“Sex Education” season 2 brings realness to teen relationships

Sex Education poster via Netflix

By Siddhi Shockey, Senior Staff Writer

A rhythmic thumping ensues as the camera pans over Adam Groff’s (Connor Swindells) living room. His mother quietly lets the dog out of the house as the view moves to the window where Adam’s girlfriend, Aimee Gibbs (Aimee Lou Wood), is riding him in bed, much to his boredom.

“Sex Education,” a Netflix series, is — at its most basic level — a coming-of-age story about the challenges of exploring sex and sexuality. With its raunchy and sometimes cringeworthy opening scenes of failed attempts at sex and nuanced relationships, “Sex Education” offers a hilarious and sometimes deeply moving view of adolescence.

In the first season we are introduced to Otis Milburn (Asa Butterfield), the son of a sex therapist — Jean Milburn (Gillian Anderson) — and the show’s protagonist, who suffers from a chronic inability to masturbate. Despite the fact that he can’t please himself, Otis ironically finds his talents in acting as a sex therapist for the students at his school.

Although the series utilizes typical coming-of-age tropes in its plot, it does more than graze the surface of what it’s like to be a horny and awkward teenager. The second season attempts to crack farther beneath the surface and, unlike most sequels, does it well.

Otis’ classmate, Maeve Wiley (Emma Mackey) — a mysterious bad-girl fantasy — quickly grasps at this lucrative opportunity and convinces him to turn his advice into a full-fledged business in order to support herself. Sitting in his office — an abandoned bathroom stall overgrown with ivy — Otis begins to discover just how complex the world of sexuality can be.

By the beginning of season two, Otis has a girlfriend, Ola Nyman (Patricia Allison), and has gotten over his aversion to masturbation. In fact, he can’t seem to stop masturbating. Meanwhile, his mom, Jean, has been hired to work as a sex consultant at his school, causing Otis and Maeve’s business to dwindle.

Although Otis’s escapades and love story are obviously central to the storyline, season two of “Sex Education” does more than simply move along the plot. Instead, it attempts to reach beyond a coming-of-age tale, and instead attempts to achieve its literal goal — to teach its viewers about sex.

Season two boasts a couple of subplots that, while still intertwined with Otis’ narrative arc, seem to hold the weight and true value of the show. Most notably, this season featured the coming out stories of characters who identified as gay, bisexual, pansexual and asexual.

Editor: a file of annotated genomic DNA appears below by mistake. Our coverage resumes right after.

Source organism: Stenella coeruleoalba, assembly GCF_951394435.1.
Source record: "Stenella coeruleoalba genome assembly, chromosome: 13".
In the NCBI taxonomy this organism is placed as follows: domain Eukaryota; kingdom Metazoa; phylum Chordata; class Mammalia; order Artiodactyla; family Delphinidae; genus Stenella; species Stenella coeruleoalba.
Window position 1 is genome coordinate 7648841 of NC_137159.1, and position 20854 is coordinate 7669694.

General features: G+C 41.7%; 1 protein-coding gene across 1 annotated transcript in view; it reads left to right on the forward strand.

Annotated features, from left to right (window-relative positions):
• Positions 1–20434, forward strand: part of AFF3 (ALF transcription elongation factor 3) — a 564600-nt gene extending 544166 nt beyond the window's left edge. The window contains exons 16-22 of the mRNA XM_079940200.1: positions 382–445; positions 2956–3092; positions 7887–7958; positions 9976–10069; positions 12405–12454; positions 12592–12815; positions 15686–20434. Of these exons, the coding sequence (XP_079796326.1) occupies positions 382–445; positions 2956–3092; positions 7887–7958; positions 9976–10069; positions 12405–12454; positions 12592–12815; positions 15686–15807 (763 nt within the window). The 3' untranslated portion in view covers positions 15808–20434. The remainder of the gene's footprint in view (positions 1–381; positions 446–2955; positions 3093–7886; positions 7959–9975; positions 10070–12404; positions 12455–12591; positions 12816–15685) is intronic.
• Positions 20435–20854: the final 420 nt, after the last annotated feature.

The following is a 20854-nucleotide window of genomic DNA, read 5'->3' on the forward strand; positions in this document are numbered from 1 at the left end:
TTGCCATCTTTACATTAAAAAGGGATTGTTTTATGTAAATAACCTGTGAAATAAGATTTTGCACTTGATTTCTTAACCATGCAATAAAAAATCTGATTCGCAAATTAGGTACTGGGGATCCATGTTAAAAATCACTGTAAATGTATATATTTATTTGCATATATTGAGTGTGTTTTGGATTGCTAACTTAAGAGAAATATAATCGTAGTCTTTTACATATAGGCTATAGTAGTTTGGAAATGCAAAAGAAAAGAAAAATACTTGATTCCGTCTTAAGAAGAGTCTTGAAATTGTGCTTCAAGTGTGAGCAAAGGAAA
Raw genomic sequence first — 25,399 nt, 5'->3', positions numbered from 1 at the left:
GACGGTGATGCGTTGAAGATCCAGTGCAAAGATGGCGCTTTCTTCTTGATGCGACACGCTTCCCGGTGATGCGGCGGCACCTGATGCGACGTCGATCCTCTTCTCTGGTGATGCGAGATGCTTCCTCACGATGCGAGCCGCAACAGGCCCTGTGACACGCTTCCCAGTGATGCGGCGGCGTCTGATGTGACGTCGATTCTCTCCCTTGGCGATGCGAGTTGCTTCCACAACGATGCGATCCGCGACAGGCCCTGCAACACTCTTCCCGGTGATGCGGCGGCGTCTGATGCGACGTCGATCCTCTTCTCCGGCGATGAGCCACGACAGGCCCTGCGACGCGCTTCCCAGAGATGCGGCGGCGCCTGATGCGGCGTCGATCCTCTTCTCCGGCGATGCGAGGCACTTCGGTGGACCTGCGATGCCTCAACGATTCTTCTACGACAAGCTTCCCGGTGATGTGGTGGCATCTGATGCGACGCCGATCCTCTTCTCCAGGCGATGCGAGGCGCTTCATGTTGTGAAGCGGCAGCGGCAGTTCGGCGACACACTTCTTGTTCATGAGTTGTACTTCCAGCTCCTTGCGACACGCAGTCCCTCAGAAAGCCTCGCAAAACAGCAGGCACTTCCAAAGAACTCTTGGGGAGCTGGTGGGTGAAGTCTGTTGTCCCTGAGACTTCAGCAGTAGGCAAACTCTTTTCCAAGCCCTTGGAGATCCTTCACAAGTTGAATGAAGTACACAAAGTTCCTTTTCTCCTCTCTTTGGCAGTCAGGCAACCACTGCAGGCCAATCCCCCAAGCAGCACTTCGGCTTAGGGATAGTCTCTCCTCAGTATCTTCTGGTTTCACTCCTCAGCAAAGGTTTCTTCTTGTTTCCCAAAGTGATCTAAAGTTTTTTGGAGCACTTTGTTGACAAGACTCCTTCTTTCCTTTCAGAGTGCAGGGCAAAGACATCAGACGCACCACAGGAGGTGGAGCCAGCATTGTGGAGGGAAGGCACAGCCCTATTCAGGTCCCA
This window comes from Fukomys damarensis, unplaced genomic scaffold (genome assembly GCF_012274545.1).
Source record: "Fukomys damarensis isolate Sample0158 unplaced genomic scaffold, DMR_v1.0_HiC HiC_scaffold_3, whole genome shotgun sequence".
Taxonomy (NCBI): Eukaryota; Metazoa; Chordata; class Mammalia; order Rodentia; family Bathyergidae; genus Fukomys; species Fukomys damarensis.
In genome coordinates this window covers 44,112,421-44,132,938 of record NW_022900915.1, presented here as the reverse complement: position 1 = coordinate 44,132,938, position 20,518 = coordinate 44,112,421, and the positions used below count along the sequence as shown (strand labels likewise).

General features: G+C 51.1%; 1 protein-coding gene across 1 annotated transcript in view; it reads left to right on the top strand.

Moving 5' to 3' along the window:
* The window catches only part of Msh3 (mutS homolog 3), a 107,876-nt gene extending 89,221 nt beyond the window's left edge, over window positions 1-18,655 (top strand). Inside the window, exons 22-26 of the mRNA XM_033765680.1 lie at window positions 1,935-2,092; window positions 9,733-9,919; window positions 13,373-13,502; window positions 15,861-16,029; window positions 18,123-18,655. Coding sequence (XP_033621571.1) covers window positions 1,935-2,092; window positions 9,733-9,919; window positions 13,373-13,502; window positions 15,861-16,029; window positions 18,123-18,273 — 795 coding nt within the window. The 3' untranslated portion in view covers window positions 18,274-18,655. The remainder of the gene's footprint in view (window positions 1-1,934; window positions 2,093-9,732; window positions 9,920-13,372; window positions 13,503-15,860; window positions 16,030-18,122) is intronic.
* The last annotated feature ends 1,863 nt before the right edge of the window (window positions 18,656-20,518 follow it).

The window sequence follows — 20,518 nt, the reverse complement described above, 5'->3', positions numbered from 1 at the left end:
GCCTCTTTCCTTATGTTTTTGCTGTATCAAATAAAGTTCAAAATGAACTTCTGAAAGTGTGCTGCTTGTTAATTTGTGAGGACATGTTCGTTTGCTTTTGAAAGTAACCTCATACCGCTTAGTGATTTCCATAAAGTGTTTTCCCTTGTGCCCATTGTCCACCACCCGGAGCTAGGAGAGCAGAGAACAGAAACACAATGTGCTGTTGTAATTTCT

Some of these stories included teenagers coming from family members who were not accepting of their sexuality. In particular, Adam — whose father, Mr. Groff (Alistair Petrie), is homophobic — has to grapple with not only his father’s homophobia and his own, but with his continued attraction to Otis’ best friend, Eric (Ncuti Gatwa).

Another student struggles with feeling ostracized because she doesn’t experience sexual attraction the way others around her do. And after a nasty breakup with Otis, Ola discovers her unrequited attraction to another girl. Both characters come to grips with their sexualities after having an experience they are made to think is atypical.

But the most beautiful thing about all of these plotlines isn’t just that they introduce a wide variety of human experiences, but they do so effortlessly. Each character is written to embody a different aspect of sex and sexuality, but it doesn’t feel like each minority character is there to be a token.

In another subplot, the show also attempted to tackle the issue of sexual assault, but from an unconventional angle. During a bus ride, Aimee, Maeve’s good friend, is assaulted when a man standing behind her masturbates and ejaculates on her jeans. She arrives at school complaining he “ruined [her] favorite pair of jeans!” not thinking that what he did was sexual assault.

Maeve is able to make Aimee realize the gravity of the situation, and the two file a police report. But Aimee quickly finds the psychological effects of the assault overtaking her time with friends, family and her boyfriend. She begins walking — sometimes for hours — just to avoid taking the bus around town.

Fortunately, she is able to find a supportive community among the girls at school when they all realize that in one way or another, they were all victimized by men. As the show progresses, the girls band together to try and help Aimee through her trauma.

Although Aimee’s story doesn’t follow the narrative of the average sexual assault survivor — or typical TV portrayals of assault — the show is able to portray the horrors of being a victim. But at the same time, it also sheds light on the power of what it means to be by someone’s side in a time of need.

In the light of the Me Too movement, such a plotline was expected to make an appearance — in fact, it was arguably a necessity. But it made audiences aware of how even seemingly small, gross sexual encounters are assaults if the act is in any way nonconsensual.

The nuance of each subplot drives the show forward and educates its audience on what it means to be assaulted, the importance of mental health, various sexualities and the importance behind community support. Whether it’s buying a morning after pill, procuring an abortion or uncovering an intimate part of your identity, “Sex Education” captures it all in a comedic, sometimes explicit and powerful way.

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